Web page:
updated 3/3/2010 2:50:18 PM ET 2010-03-03T19:50:18

A promising experimental Alzheimer's disease drug Pfizer Inc. and a partner are developing worked no better than a placebo in a late-stage study, an unexpected disappointment after the potential blockbuster stopped symptoms from worsening for a year in a prior test.

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Pfizer and partner Medivation Inc. said Wednesday that the drug, Dimebon, failed to meet its primary and secondary goals — improving thinking ability and overall daily function over six months in patients with mild to moderate Alzheimer's disease.

Still, the results don't necessarily spell the end for Dimebon, one of New York-based Pfizer's key prospects. Medivation and Pfizer, the world's biggest drugmaker by revenue, are continuing three ongoing studies that could prove Dimebon helps patients in combination with other Alzheimer's drugs or when used for a longer period.

Setback — not a 'death knell'
Given strong results of the prior, midstage study, some doctors thought — or at least hoped — Dimebon might be able to stop or reverse the mind-robbing disease, which would be a first.

"It's a setback, because it was the drug nearest to approval," said Dr. Ronald Petersen, chairman of the Alzheimer's Association's medical and scientific advisory council. He said it could have been on the market in two years, and anything else will take much longer.

The news sent shares of Medivation and Pfizer down.

Still, Petersen said the result is "not a death knell," as the other Dimebon studies continue.

Dr. Lynn Seely, chief medical officer of San Francisco-based Medivation, said, "The battle did not go well, but the war isn't over."

The four existing drugs, led by Pfizer's heavily advertised Aricept, can only temporarily reduce symptoms: memory problems, confusion, aggression and a general decline in ability to function. The newest one, Namenda, was approved in 2003.

"It is a short-lived, finite benefit, a year, two years, somewhere in that ballpark," that these drugs reduce symptoms, Petersen said.

Already, about 5.3 million Americans have Alzheimer's disease, and it strikes nearly a half million new patients a year, mainly as people hit their 70s or 80s. In 2050, up to 16 million Americans may have the disease.

"The baby boomers are just getting there now, so that's why its so crucial that we find something now," said Petersen, who heads Alzheimer's research at the Mayo Clinic.

Dimebon was expected to at least lessen symptoms more than the existing drugs, though its full potential was unclear because its mechanism of action is not entirely understood.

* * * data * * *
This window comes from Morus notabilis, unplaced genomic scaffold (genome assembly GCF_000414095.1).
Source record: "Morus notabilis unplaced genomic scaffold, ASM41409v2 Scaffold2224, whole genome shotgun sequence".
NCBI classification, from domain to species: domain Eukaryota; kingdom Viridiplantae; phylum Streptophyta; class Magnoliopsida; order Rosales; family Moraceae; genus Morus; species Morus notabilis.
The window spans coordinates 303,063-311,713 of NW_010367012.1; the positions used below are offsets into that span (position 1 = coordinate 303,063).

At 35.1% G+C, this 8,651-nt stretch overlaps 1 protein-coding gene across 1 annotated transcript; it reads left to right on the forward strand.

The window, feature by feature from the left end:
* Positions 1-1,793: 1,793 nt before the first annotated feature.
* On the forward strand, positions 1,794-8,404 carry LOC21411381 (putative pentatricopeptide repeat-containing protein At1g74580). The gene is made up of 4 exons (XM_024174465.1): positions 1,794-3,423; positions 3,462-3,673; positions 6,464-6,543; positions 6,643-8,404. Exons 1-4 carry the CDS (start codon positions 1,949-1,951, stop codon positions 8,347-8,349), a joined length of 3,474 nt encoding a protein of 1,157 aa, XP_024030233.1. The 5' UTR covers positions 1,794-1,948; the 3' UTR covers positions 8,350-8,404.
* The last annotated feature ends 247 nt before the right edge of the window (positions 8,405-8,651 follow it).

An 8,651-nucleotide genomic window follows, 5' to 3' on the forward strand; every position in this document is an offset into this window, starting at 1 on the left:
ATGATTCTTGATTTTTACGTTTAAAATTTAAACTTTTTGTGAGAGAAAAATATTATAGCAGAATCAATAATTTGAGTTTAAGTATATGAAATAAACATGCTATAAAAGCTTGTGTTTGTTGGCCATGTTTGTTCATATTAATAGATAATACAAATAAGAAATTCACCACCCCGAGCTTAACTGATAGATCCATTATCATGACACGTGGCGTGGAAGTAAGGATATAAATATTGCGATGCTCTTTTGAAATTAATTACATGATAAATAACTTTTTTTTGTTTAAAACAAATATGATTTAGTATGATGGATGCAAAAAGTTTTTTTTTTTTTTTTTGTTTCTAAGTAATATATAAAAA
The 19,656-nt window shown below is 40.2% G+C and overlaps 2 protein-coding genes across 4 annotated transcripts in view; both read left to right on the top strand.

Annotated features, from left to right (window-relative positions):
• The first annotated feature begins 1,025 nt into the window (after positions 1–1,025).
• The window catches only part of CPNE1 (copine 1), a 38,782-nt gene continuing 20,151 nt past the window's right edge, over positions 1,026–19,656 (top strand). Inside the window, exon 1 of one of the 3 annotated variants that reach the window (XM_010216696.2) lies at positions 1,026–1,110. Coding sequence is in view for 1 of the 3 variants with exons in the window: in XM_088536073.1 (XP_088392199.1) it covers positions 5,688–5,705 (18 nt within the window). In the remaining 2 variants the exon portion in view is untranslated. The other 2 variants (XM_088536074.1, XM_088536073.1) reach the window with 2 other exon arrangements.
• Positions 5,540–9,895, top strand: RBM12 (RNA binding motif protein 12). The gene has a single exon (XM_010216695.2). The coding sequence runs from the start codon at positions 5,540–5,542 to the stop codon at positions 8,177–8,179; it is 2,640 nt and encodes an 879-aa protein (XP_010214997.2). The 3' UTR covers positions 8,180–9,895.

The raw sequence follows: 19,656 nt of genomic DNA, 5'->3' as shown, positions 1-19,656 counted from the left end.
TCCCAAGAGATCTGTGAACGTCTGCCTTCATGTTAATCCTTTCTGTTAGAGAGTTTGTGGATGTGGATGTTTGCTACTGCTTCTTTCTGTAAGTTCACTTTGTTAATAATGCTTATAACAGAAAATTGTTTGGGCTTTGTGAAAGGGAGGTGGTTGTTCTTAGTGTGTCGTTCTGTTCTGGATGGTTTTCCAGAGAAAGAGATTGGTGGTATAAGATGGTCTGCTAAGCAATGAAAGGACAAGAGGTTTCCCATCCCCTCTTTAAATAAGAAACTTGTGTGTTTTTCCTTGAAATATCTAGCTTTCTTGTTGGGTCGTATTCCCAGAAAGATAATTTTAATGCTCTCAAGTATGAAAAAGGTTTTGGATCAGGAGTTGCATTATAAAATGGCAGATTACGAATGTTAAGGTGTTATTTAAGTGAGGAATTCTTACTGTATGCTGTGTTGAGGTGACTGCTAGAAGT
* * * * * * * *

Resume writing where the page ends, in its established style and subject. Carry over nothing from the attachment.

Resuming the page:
It works differently than the four Alzheimer's drugs already on the market, which act on particular chemicals in the brain to improve nerve cell function. So Dimebon could have been used along with any one of those to ease symptoms even more.

Either way, Dimebon was seen as a probable blockbuster, given the desirability of any drug that can delay worsening of symptoms — and the need for expensive nursing home care.

Yet in the final-stage study, which included 598 patients with an average age of 74, symptoms didn't improve in either patients getting Dimebon or those getting dummy pills.

"We believed that this drug would improve the symptoms of Alzheimer's disease, as well as stabilize the symptoms over time," said Seely. "We are very surprised by these results and (are) analyzing the data, trying to understand what went wrong."

Petersen said there are 90 to 100 other drugs in various stages of testing at drug companies and universities around the world, but this failure comes at a bad time, given the disease's increasing prevalence and the recession-related decline in government and foundation funding for Alzheimer's research.

Analyst Steve Brozak of WBB Securities said failures of drugs in final patient testing aren't that rare, but it is "unusual in something that they have such high hopes for."

"Nobody was going out there and saying, 'This would be the be-all and end-all,'" he added.

Seely noted experimental drugs sometimes fail in one study but produce good results in others and ultimately are approved, as happened with Namenda.

The two companies are testing Dimebon, known chemically as latrepirdine, in three additional studies involving patients with moderate to severe Alzheimer's, and in one involving patients with Huntington's disease. That's a fatal genetic disorder that causes muscle twitches and eventual deterioration in mental abilities.

The companies entered a partnership in September 2008, and if Dimebon is approved, Medivation could get hundreds of millions in milestone payments, as well as royalties on sales of the drug.

Copyright 2010 The Associated Press. All rights reserved. This material may not be published, broadcast, rewritten or redistributed.

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